‘People get pigeon-holed, asked to do a rap or something like that. Small things like that can be seen as micro-aggressions because you’re not fitting in with the dominant culture which is white, middle class, private school.

‘Coming through in an academy you’re scared of saying anything that will rock the boat. You almost need performances under your belt to have the liberty of saying, “Nah, bro, this is who I am”. 

‘It’s a necessary conversation because things need to be a lot more inclusive to shed that boozy, lad banter image. The rugby culture off the field is a bit much if you haven’t grown up with it socially.

‘I know guys who would avoid socials because they’re a bit too heavy. I haven’t experienced what Luther heard to the same degree but I can definitely see it happening. I wasn’t shocked by it. I wouldn’t say black and white that rugby is racist, I would say that people’s life experiences don’t allow them to be culturally sensitive.’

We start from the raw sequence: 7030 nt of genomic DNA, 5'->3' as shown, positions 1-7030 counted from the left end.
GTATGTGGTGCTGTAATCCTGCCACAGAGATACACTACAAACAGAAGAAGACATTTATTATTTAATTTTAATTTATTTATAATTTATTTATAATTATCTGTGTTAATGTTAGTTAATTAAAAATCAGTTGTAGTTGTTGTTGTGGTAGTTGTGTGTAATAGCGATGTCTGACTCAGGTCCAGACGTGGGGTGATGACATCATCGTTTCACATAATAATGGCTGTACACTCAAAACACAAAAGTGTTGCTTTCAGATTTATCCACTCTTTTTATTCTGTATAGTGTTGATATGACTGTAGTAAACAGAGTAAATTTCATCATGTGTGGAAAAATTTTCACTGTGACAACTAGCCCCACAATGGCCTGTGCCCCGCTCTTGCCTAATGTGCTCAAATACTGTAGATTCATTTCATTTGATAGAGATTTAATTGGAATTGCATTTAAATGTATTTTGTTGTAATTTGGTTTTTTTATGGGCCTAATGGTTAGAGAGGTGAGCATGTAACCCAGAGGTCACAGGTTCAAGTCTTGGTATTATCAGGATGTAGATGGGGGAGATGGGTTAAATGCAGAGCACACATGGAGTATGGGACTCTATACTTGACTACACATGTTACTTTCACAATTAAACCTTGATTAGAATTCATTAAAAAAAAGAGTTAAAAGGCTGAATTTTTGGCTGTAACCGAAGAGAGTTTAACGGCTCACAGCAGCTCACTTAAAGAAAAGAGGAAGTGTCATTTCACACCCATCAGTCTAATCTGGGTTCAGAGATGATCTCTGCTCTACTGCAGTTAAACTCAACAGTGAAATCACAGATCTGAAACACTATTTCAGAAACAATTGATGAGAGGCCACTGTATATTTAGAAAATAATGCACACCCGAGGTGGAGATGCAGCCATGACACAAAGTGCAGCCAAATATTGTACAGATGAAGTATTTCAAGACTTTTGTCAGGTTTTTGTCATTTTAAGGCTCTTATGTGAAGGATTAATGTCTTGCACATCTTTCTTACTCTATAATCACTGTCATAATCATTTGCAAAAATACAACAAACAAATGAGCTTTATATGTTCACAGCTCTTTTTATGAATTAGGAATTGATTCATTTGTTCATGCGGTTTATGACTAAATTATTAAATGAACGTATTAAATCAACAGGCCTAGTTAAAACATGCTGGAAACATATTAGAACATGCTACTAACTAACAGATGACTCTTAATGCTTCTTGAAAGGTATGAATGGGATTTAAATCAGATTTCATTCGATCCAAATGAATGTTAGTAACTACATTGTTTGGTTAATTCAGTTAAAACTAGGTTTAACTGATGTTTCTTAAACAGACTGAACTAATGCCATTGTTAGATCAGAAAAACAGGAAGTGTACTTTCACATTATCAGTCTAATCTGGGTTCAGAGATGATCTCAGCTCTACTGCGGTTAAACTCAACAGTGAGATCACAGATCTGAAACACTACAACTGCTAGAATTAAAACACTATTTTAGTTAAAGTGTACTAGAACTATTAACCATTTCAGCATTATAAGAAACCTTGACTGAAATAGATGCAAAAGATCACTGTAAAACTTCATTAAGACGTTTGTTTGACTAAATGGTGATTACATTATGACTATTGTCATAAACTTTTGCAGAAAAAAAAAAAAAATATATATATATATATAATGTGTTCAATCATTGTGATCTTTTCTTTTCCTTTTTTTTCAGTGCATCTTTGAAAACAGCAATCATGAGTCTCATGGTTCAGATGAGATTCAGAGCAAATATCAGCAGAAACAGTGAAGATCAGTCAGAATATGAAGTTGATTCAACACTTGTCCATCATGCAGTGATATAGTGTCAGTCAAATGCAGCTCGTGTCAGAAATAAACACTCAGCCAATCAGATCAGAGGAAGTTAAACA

The RFU recently appointed Tom Ilube as the sport’s first black chairman. A diversity committee has also been appointed but there is a feeling that players have a lack of representation at board level.

Winger Nathan Earle added: ‘Luther’s coming out saying this stuff but I doubt much has changed. It starts with education at academy level. Rugby isn’t whitewashed any more but it’s still a majority 60 or 70 per cent white sport.

‘At some point in their career every black rugby player has probably experienced racism, whether it’s intentional or not. It’s ignorance under the facade of banter. I’ve been called the n-word and I had to explain that it’s not OK. We need to get to a point where a black person doesn’t need to explain that something’s racist.

‘If you look at the way PRL is structured, there are no players represented on the top-level board. How will they know what is going on in the changing room? Having players at the top level will help stamp out this sort of stuff.

‘You look at the RFU and it’s middle-aged white men and Ugo Monye. Ugo can try and help but are you telling me they understand the severity? Most of them played in the 70s, 80s, 90s and probably saw this stuff as banter.

‘If you look at the way rugby’s made up and who is leading the charge, of course there will be a lack of understanding.’